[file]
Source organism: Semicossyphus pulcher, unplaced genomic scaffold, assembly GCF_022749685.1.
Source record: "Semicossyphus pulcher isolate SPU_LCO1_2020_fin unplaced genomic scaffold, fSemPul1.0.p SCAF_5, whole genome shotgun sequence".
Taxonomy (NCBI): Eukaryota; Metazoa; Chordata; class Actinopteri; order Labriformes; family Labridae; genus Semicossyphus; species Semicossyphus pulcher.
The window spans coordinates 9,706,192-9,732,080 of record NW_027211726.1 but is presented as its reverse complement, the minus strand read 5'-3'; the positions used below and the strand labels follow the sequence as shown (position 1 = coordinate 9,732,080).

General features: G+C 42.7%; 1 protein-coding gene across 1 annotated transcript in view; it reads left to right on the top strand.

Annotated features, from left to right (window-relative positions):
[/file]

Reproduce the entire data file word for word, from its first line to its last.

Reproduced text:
Source organism: Semicossyphus pulcher, unplaced genomic scaffold, assembly GCF_022749685.1.
Source record: "Semicossyphus pulcher isolate SPU_LCO1_2020_fin unplaced genomic scaffold, fSemPul1.0.p SCAF_5, whole genome shotgun sequence".
Taxonomy (NCBI): Eukaryota; Metazoa; Chordata; class Actinopteri; order Labriformes; family Labridae; genus Semicossyphus; species Semicossyphus pulcher.
The window spans coordinates 9,706,192-9,732,080 of record NW_027211726.1 but is presented as its reverse complement, the minus strand read 5'-3'; the positions used below and the strand labels follow the sequence as shown (position 1 = coordinate 9,732,080).

General features: G+C 42.7%; 1 protein-coding gene across 1 annotated transcript in view; it reads left to right on the top strand.

Annotated features, from left to right (window-relative positions):